A. Knowledge requires a true belief. You can't know something that isn't even true. Maybe you haven't proved it to be true, but it has to be true.

B. Knowledge requires that you arrived at your belief through a reliable method of getting true beliefs. This is where the name 'reliabilism' comes from. The method doesn't have to lead to true beliefs in every case, as long as it's the sort of thing that would have a good track record. If it will generally give true beliefs, it's reliable and can lead to knowledge. If the skeptical scenarios are false, then our senses would be an example of this, and we could come to know things by following what our senses seem to be telling us.

C. Knowledge requires that your belief is caused in the right way. If you believe there's a sheep in the field, your belief better have been caused somehow by that sheep, or you may have arrived at a true belief accidentally (if, say, there's a real sheep in the field behind the sheep-shaped rock that you saw). Accidentally arriving at true beliefs by a reliable method doesn't lead to knowledge. Your belief needs to be connected in a reliable way with what it's about.

Note: a reliabilist hasn't tried to prove that our senses are reliable. Descartes would insist that he has to prove those very things, or he hasn't proved that he has hands. That's why he's so intent on giving a priori arguments for everything, because those are the only things he can have that level of certainty about.

A reliabilist is well aware of this objection but doesn't consider it to be worth worrying about. A reliabilist doesn't think you need to prove those things. Our senses need to be reliable. You do need to have hands to know that you have them, and your senses need to be a reliable way of getting that information to you. You don't need to prove that all these things are true. They just need to be true. If our senses are reliable, and the things we think we see exist, then we know about them. We don't need to have a proof that our senses are reliable or a proof that there's no evil genius deceiving us. It just needs to be true that our senses are reliable. If so, we can come to know things by using that reliable method.

This view can work for any reliable method, not just the senses. This will be important when we look at the responses to other kinds of skepticism, particularly skepticism about science and skepticism about God. If there are reliable ways to get true beliefs about things that are genuinely caused by that thing, then it can be knowledge, even if we can't prove that we know it and even if we have no access to the reason why our belief is true. Descartes simply wanted too much and thus built into knowledge more than it really requires. Maybe it's worth distinguishing which things we have absolute certainty about, but if we restrict knowledge to be just about those things then we're really pretending that we don't know things that we really do know.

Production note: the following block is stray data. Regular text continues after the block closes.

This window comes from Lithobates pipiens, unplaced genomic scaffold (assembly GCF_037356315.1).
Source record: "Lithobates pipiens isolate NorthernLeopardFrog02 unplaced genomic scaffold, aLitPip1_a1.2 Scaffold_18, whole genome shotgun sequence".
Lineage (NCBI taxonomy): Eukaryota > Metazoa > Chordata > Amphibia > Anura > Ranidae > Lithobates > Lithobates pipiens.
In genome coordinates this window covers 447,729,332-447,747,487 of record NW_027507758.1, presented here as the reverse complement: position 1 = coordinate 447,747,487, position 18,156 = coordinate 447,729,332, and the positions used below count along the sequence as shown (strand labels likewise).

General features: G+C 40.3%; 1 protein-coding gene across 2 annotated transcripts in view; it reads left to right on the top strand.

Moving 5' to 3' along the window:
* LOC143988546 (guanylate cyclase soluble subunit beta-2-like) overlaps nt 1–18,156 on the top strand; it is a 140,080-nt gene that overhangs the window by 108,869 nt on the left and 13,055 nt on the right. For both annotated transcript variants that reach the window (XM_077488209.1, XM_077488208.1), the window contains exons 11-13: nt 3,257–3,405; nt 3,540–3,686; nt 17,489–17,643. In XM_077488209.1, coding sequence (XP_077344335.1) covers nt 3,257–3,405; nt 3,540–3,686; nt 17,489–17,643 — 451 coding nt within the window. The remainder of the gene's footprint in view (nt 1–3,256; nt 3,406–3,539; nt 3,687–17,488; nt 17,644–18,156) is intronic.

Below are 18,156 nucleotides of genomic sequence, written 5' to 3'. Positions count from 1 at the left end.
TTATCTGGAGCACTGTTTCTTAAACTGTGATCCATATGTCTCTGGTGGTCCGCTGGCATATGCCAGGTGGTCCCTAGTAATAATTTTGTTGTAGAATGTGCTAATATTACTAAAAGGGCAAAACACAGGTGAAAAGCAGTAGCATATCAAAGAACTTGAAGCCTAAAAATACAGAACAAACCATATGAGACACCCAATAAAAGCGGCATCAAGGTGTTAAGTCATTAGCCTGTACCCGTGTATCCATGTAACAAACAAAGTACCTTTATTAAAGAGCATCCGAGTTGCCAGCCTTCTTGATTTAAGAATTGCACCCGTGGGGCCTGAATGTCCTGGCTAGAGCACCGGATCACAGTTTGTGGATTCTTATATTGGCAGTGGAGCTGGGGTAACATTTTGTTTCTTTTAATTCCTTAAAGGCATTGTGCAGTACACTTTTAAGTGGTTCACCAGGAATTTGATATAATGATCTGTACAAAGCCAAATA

Next: Skepticism About Science

7 Comments

What is the reliable method by which a reliablist knows that his senses are reliable?

No, the whole point is that you don't need to know that your senses are reliable. They just need to be reliable. What makes them reliable is that the things they tell us about are really there, and they are pretty good at giving us information from them. While I can't prove that that's the case, that's simply not required for the beliefs I form to be genuine knowledge. All that's required is that the beliefs be true, caused in a reliable way, and caused by the things they're about.

It's true that I can't know that I know, but it better not be true that knowledge requires knowing you know. If that were true, then the following absurdity results. I'll abbreviate "I know that p is true" with Kp. Kp requires KKp (i.e. "I know that p" requires "I know that I know that p"). But if that's true, then KKp requires KKKp, because I don't know that I know without knowing that I know that I know, and that's just the next level. To know that, I better know that I know it, which means I must know that I know that I know that I know it, and it means I better know that I know that I know that I know that I know that I know that I know it. That's only scratching the surface of the infinite regress. Knowledge better not require that you now that you know. The whole notion is absurd.